Lectures by history teachers to their classes and speeches at public meetings rarely include explicit references to the secondary sources on which the lecturer relies, particularly if the lecture is not presented as an original work of independent scholarship and the materials borrowed from others constitute only a small portion of the whole. The debt that teachers of history owe to their own teachers is pervasive and often results in lectures that borrow structure and theme from those mentors. While acknowledgment of this debt will never go out of fashion, it is commonly omitted.

Textbooks, like lectures to classes, are assumed to be cumulative and synthetic. In fact authors of textbooks rarely quote or cite precisely each secondary source they have used, and the topical structure and rhetorical formulae of new textbooks bear a remarkable similarity to older ones. It would be best if textbook authors limited their borrowing from any one secondary source and cited in a bibliography all the sources used. It is mandatory that any direct quotation from another work (excluding of course prior editions of the same textbook) be correctly identified.

What is generally termed popular history—journalistic accounts, memoirs and autobiographies, and articles by professional historians in general or popular journals of opinion, for example—rarely conforms to the same standards of citation as scholarly monographs and interpretive essays. Many popular histories, for example, have only a short list of works consulted. But wholesale borrowing from another work, even with attribution, is unacceptable. Ideas themselves cannot be plagiarized, but authors may not claim as their own the full-dress presentation, according to the AHA Statement on Standards, of “another person’s distinctive and significant research findings, hypotheses, theories, rhetorical strategies, or interpretations.”15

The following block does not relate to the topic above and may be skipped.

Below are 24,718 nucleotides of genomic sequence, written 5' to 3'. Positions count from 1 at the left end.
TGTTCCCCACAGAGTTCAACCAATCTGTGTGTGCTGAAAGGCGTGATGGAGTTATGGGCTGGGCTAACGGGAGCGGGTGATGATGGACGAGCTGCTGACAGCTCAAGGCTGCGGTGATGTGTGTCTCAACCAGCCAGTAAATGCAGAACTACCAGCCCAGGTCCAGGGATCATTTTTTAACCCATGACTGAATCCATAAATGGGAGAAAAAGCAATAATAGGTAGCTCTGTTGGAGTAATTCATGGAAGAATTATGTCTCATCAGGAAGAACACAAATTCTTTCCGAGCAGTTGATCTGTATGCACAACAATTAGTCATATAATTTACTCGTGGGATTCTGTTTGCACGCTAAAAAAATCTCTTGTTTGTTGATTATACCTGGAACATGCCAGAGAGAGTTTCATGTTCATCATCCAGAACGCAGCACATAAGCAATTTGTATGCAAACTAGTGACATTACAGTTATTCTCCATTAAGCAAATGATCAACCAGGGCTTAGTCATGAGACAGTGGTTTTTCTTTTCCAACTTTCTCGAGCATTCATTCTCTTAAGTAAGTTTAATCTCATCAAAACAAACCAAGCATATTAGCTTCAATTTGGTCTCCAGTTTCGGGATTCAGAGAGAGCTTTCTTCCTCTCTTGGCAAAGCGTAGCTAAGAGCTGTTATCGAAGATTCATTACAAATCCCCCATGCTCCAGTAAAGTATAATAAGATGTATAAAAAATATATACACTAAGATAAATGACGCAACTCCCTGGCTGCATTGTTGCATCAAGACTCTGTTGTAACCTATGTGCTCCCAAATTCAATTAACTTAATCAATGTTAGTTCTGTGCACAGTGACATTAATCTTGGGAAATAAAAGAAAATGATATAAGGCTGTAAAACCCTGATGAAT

A particular case of book-length scholarship without footnotes or endnotes arises in some noteworthy series of books—for example, the Library of American Biography from Penguin/Viking, and the Landmark Law Cases and American Society from the University Press of Kansas. These are original contributions to knowledge by leading scholars designed primarily for classroom use. Series authors and editors are nevertheless very careful to observe the rules against plagiarism in these books to avert even the suspicion of surreptitious borrowing or copying from other works.